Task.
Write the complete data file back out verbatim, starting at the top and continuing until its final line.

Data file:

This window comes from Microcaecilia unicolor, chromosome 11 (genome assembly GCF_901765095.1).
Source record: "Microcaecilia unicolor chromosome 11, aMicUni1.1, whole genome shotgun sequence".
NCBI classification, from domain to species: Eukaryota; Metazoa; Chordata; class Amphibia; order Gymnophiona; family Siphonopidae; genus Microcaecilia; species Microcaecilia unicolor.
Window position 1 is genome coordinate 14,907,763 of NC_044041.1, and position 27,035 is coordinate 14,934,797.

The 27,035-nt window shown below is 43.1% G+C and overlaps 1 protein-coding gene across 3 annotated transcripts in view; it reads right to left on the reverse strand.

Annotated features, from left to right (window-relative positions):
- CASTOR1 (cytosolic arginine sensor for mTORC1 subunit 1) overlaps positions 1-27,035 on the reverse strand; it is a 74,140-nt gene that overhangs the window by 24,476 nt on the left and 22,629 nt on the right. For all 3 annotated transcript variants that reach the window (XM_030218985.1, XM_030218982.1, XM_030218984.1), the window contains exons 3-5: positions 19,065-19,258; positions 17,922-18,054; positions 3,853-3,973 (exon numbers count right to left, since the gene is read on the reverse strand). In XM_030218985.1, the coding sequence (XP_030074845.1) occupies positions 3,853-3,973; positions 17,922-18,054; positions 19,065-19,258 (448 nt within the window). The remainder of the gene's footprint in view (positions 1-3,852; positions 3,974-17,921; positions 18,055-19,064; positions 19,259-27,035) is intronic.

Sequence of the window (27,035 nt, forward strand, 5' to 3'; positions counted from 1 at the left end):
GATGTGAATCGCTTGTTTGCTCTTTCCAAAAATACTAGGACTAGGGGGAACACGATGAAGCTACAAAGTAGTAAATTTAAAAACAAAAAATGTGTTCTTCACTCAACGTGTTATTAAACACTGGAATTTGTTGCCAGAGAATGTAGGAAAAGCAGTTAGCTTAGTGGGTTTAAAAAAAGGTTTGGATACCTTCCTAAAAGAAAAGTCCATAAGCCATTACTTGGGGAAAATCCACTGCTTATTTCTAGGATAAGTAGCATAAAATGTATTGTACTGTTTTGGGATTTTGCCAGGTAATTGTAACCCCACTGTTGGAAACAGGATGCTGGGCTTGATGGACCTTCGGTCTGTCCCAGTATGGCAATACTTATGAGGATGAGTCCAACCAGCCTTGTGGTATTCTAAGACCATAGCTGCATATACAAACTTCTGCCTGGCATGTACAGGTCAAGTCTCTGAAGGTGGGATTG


This window comes from Microcaecilia unicolor, chromosome 11 (genome assembly GCF_901765095.1).
Source record: "Microcaecilia unicolor chromosome 11, aMicUni1.1, whole genome shotgun sequence".
NCBI classification, from domain to species: Eukaryota; Metazoa; Chordata; class Amphibia; order Gymnophiona; family Siphonopidae; genus Microcaecilia; species Microcaecilia unicolor.
Window position 1 is genome coordinate 14,907,763 of NC_044041.1, and position 27,035 is coordinate 14,934,797.

The 27,035-nt window shown below is 43.1% G+C and overlaps 1 protein-coding gene across 3 annotated transcripts in view; it reads right to left on the reverse strand.

Annotated features, from left to right (window-relative positions):
- CASTOR1 (cytosolic arginine sensor for mTORC1 subunit 1) overlaps positions 1-27,035 on the reverse strand; it is a 74,140-nt gene that overhangs the window by 24,476 nt on the left and 22,629 nt on the right. For all 3 annotated transcript variants that reach the window (XM_030218985.1, XM_030218982.1, XM_030218984.1), the window contains exons 3-5: positions 19,065-19,258; positions 17,922-18,054; positions 3,853-3,973 (exon numbers count right to left, since the gene is read on the reverse strand). In XM_030218985.1, the coding sequence (XP_030074845.1) occupies positions 3,853-3,973; positions 17,922-18,054; positions 19,065-19,258 (448 nt within the window). The remainder of the gene's footprint in view (positions 1-3,852; positions 3,974-17,921; positions 18,055-19,064; positions 19,259-27,035) is intronic.

Sequence of the window (27,035 nt, forward strand, 5' to 3'; positions counted from 1 at the left end):
GATGTGAATCGCTTGTTTGCTCTTTCCAAAAATACTAGGACTAGGGGGAACACGATGAAGCTACAAAGTAGTAAATTTAAAAACAAAAAATGTGTTCTTCACTCAACGTGTTATTAAACACTGGAATTTGTTGCCAGAGAATGTAGGAAAAGCAGTTAGCTTAGTGGGTTTAAAAAAAGGTTTGGATACCTTCCTAAAAGAAAAGTCCATAAGCCATTACTTGGGGAAAATCCACTGCTTATTTCTAGGATAAGTAGCATAAAATGTATTGTACTGTTTTGGGATTTTGCCAGGTAATTGTAACCCCACTGTTGGAAACAGGATGCTGGGCTTGATGGACCTTCGGTCTGTCCCAGTATGGCAATACTTATGAGGATGAGTCCAACCAGCCTTGTGGTATTCTAAGACCATAGCTGCATATACAAACTTCTGCCTGGCATGTACAGGTCAAGTCTCTGAAGGTGGGATTG